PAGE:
May We Be Humble…

I hear on a regular basis that the Book of Mormon was written for our day.  In passage after passage I see evidence of the truthfulness of that statement, but in our day, this very day, no passage is more obvious than one found in Alma 32.  In this chapter we read of a people that were cast out of their synagogues, their places of worship, and their feelings not only of rejection but of an inability to worship God because they could not go inside of their places of worship.  Does this sound familiar in this very hour?

While we may or may not feel specifically rejected at this time, it is true that a day has arrived when we have been locked out of our places of worship, unable to participate in our gathering as we have been so accustom for all our lives.  It would be easy for us to come to a place of feeling that we cannot worship God as we wish, because our circumstances have changed so much, but in this feeling we would be wrong.  We could become angry with government leaders over executive orders that keep us from gathering and partaking of sacred emblems, but in our anger we would be wrong.  We could become discouraged and depressed because our lives are not what we thought they would be, but in our discouragement and depression we would again be wrong if we do not seek to overcome, to get through this trial.  How do we get through this trial?  How do we survive?  What is it to survive?

In Alma 32:12-13 we read,

“I say unto you, it is well that ye are cast out of your synagogues, that ye may be humble, and that ye may learn wisdom; for it is necessary that ye should learn wisdom; for it is because that ye are cast out, that ye are despised of your brethren… that ye are brought to a lowliness of heart; for ye are necessarily brought to be humble.  And now, because ye are compelled to be humble blessed are ye; for a man sometimes, if he is compelled to be humble, seeketh repentance; and now surely, whosoever repenteth shall find mercy; and he that findeth mercy and endureth to the end the same shall be saved.”

In light of the current circumstances in our lives, the current circumstances of the world and trials that beset us, are we not all feeling a little more despised, a little more compelled to be humble, perhaps than ever before?

It is good that we have been locked out of our places of worship that we might become humble and learn better to worship God wherever we may stand until that day that we can again be united with our brothers and sisters and have their strength with us.  It is good that we can learn better to appreciate the things that we have, the blessings within our reach that come so easily, and not take for granted all those things that we have received, our houses of worship, the temples of our God, the Scriptures and lessons provided by the Church, and the kind, personal and unselfish service of local leaders.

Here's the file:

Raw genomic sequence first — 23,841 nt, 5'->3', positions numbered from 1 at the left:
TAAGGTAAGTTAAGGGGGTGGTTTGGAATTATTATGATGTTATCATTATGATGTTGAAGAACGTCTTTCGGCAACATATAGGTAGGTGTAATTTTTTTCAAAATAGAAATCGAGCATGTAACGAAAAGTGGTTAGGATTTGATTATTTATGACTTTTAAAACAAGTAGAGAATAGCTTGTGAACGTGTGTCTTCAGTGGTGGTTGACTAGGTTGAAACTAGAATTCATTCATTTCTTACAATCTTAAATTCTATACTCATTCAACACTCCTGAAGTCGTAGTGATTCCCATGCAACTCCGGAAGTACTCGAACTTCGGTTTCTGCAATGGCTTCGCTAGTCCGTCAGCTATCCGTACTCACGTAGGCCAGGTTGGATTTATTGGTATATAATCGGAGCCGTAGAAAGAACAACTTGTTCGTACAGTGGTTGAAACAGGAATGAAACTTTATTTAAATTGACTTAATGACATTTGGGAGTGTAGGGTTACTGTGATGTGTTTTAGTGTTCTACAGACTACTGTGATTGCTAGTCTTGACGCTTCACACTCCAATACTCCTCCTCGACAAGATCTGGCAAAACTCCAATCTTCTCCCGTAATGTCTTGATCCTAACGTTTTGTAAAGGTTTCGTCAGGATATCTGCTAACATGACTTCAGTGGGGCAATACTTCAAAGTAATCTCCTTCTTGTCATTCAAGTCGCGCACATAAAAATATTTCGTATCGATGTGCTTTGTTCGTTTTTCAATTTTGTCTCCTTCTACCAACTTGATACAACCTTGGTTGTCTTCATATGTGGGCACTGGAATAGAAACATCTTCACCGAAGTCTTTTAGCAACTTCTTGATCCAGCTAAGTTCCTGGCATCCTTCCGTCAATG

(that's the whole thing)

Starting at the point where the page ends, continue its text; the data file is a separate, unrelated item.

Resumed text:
It is indeed a time when we need to show appreciation for all of these things that have been given us by God, and we are now without, and do our very best with what we have remaining to worship in our homes and to serve however we may, planting and nourishing the seeds of the gospel in our souls, in fertile soils.

President Russell M. Nelson has taught that “in coming days, it will not be possible to survive spiritually without the guiding, directing, comforting, and constant influence of the Holy Ghost.”  He has also taught, “Nothing opens the heavens quite like the combination of increased purity, exact obedience, earnest seeking, daily feasting on the words of Christ in the Book of Mormon, and regular time committed to temple and family history work.”  While we cannot go to the temple right now, we can do everything else that President Nelson prescribed for opening the heavens, and therefore set the foundation for surviving spiritually through this crisis and through anything else that will come our way.

It is good that we are made humble no matter what the source of that humbling might be, if it will cause us to seek the Lord, for that is what we need to be about.

What is it to survive?  It is coming out on the other side of the trial faithful and true to our Savior and our loved ones.  It matters not if we live or die through the trial, what matters is that we are well with the Lord.  While the leaves at the ends of our branches may be scorched by the burning sun of trial or affliction, our roots are strong and firmly implanted in sacred gospel soil, constantly nourished, constantly refreshed by eternal fountains of truth, giving us the strength for our trunks and branches to endure and spring forth with renewed life.

Let us follow the prescription of President Nelson and do those things which the Lord has shown us that we can do to be close to Him.  Let us read the Book of Mormon daily and feast on the words of Christ.  Let us be pure.  Let us be exactly obedient.  Let us earnestly seek.  Let us regularly seek out our kindred dead and prepare their names for the great work of redemption.  Let us, when we are permitted, return to the House of the Lord and participate in this great work of redeeming our dead, often.  May we be humble, may we be true, may we survive spiritually by following our Savior, is my pleading prayer.  In the name of Jesus Christ, amen.

Daniel Malcolm is an entrepreneur, journalist, photographer, husband to Monica and father of twelve. He is a member of The Church of Jesus Christ of Latter-day Saints and is a witness of the gospel of Jesus Christ and His Atonement.